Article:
Wednesday, June 11, 2008

Rub a dub-dub

In today's Your Table, we've got some things that rub you the right way. Have a look, then pick one to cook:

Steven Raichlen, grilling guru and cookbook author, says pork is particularly delicious with spice rubs and any marinade with a fruity component.
“It’s a fatty meat and that equals delicious when it combines with smoke,” he says, adding that his basic barbecue rub is great with pork because it has an element of sweetness. He says it is especially good used on fattier cuts, such as pork ribs and pork shoulder.
His basic rub combines brown sugar with spices, plus garlic and onion powder. It calls for plenty of sweet paprika, but those who prefer a spicier blend can substitute some (or all) hot paprika.

Judith Fertig, who along with Karen Adler has written three grilling cookbooks, says to team beef with something with an umami flavor. Even if you don’t recognize the word, you’ve probably tasted umami. It’s in soy sauce, aged cheeses, anchovies, tomatoes and, most of all, mushrooms. Often labeled the fifth taste (a sensation distinct from sweet, salty, bitter and sour), umami imparts a savory meaty flavor.
To turn a rub into a paste, she says to add some moist ingredients, such as minced garlic and a little olive oil. Add some dried red pepper flakes and brush it on the beef. Cover and refrigerate for as little as one hour, or let it chill overnight.
As for chicken, she says, it is naturally kind of sweet yet bland, so it needs something with a little razzle-dazzle added to it. In her latest book, ITAL BBQ Bash ITAL (Harvard Common Press, $16.95), she gives a simple recipe for a Chic Chicken Rub made with 1 tablespoon granulated garlic, 1 tablespoon lemon pepper and 1/2 cup kosher salt.

Marisa Neal, co-owner of Santa Monica Seafood, says rubs and marinades can play an important role in fish grilling, especially when cooking fish filets and steaks.
She cautions cooks to limit marinating time to no more than 20-30 minutes to avoid creating an unpleasant texture. If using teriyaki or other soy-based marinades that are lower in acid, fish can soak a little longer.

Yield: 4 servings
1/2 cup olive oil
8 large cloves garlic, peeled, thinly sliced crosswise
1 teaspoon ground cumin or more to taste
1/2 cup freshly squeezed lime juice
1/2 cup orange juice
1 1/2 teaspoons coarse salt, or more to taste
1/2 teaspoon black pepper
1/2 teaspoon ground oregano
1/3 cup water
1/4 cup chopped fresh cilantro or mint
2 to 3 pork tenderloins (1 1/2 pounds total)
2 large sweet onions cut into 1/2-inch thick slices
For serving: 1 navel orange, peeled, sectioned with membranes removed or peeled and sliced

Prepare mojo: Heat oil in deep saucepan over medium heat. Add garlic and cumin; cook until garlic is fragrant and pale golden color, 1 to 2 minutes.
Do NOT let garlic brown too much or it will be bitter. Cautiously add lime and orange juice (it may sputter, so stand back). Cautiously add salt, pepper, oregano and water. Stir and bring sauce to boil. Taste for seasoning, adding salt and/or cumin if needed. Cool to room temperature.
Add cilantro.
Trim tenderloins of silverskin (sinew on exterior), if present. Place in single layer in nonreactive 9-by-13-inch baking pan. Pour half of the mojo over pork and marinate, covered, in refrigerator at least 3 hours, preferably overnight, turning occasionally to insure even marinating.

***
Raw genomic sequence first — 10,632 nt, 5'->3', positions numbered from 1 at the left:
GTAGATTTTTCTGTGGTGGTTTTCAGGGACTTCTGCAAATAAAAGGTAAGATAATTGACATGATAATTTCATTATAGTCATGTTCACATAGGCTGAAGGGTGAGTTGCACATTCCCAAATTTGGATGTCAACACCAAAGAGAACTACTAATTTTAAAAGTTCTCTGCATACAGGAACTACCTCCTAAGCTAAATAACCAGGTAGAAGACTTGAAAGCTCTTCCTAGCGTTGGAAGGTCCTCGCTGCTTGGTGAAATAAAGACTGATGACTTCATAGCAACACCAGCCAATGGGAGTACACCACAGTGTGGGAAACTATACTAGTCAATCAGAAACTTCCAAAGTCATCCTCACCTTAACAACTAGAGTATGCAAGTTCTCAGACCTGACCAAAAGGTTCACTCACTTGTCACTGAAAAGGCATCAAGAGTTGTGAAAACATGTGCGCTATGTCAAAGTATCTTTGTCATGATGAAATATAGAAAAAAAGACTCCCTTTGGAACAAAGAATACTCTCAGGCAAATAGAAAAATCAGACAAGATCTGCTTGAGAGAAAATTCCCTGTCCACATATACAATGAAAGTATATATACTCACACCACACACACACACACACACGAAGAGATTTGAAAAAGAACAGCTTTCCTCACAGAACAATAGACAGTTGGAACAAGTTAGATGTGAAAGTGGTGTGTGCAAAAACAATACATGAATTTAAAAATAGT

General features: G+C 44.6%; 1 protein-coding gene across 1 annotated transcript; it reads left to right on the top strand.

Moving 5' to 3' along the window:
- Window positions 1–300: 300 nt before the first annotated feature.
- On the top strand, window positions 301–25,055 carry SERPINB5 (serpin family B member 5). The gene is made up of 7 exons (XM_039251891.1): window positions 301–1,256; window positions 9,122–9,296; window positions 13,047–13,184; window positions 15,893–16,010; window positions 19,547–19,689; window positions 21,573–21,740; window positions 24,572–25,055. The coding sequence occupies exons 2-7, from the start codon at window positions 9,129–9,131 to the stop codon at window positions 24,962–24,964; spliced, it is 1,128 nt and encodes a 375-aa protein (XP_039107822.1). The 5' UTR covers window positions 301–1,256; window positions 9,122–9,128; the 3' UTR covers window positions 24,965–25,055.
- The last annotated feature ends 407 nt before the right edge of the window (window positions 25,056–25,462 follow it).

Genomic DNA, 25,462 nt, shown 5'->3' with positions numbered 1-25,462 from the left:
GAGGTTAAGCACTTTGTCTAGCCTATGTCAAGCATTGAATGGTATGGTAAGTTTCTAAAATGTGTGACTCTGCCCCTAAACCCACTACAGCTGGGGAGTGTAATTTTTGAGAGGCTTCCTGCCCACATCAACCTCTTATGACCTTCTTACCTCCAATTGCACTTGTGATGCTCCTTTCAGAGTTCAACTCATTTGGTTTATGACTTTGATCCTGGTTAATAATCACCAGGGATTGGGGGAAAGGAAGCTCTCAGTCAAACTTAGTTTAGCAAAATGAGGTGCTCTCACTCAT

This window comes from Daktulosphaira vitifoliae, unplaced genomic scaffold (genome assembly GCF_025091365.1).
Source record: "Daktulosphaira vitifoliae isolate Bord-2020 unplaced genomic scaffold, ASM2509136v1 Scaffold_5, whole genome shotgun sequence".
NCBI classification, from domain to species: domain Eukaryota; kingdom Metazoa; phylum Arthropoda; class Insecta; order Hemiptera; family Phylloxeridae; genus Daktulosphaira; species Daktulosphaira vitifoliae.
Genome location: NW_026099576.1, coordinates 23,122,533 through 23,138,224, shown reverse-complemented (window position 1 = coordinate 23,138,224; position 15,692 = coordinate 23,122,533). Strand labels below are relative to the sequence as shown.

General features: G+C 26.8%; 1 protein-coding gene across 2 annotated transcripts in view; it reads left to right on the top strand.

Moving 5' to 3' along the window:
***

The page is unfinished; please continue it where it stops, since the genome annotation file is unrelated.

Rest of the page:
Refrigerate remaining mojo to serve as a sauce.
Preheat grill (if using gas, preheat to high). Remove pork from marinade and discard marinade (keeping reserved marinade for sauce). Brush and oil grill grate. Arrange tenderloins on grill. Brush onion with some of the reserved mojo, skewer them crosswise on bamboo skewers or toothpicks. Place on grill. Grill pork and onions until cooked to taste. The meat will take 3 to 4 minutes on each of its 4 sides, 12 to 16 minutes in all for medium. To test of doneness, insert an instant-read thermometer in the thickest part of meat. The internal temperature should be about 155 to 160 degrees.
Onions should be nicely charred after about 4 to 6 minutes per side.
Transfer meat to cutting board and let it rest for 3 minutes. Slice tenderloins crosswise on the diagonal. Fan out slices on plates or platter and top with onions (removed from skewers). Spoon the reserved mojo and garnish with orange segments or slices. Serve.

Source: Adapted from ITAL How to Grill ITAL by Steven Raichlen (Workman, $19.95)

Yield: 8 servings

2 tablespoons finely ground chicory coffee or espresso
1 teaspoon paprika
1 tablespoon dark brown sugar
1 teaspoon dry mustard
2 teaspoons kosher salt or sea salt
1 teaspoon freshly ground black pepper
1 teaspoon freshly ground white pepper
1 1/2 teaspoons oregano
2 teaspoons cayenne pepper
Olive oil 4 (8-ounce) boneless filet mignon
Prepare hot fire in grill.
In small bowl, combine coffee, paprika, sugar, mustard, salt, peppers, oregano and cayenne pepper. Brush steaks with olive oil and season both sides with rub. Grill steaks, covered, for 3 minutes on each side for medium-rare. Cooking times vary depending on heat of fire and thickness of steaks.

Yield: 1 cup

1/4 cup firmly packed brown sugar
1/4 cup sweet paprika
3 tablespoons black pepper
3 tablespoons coarse salt
1 tablespoon hickory-smoked salt or more coarse salt
2 teaspoons garlic powder
2 teaspoons onion powder
2 teaspoons celery seeds
1 teaspoon cayenne pepper

Combine all ingredients in mixing bowl and stir to mix. Your hands work better than a spoon to break up any lumps of brown sugar. Store the rub in airtight jar away from heat or light; it will keep for up to 6 months. Use this rub on chicken or pork or robust fish such as salmon.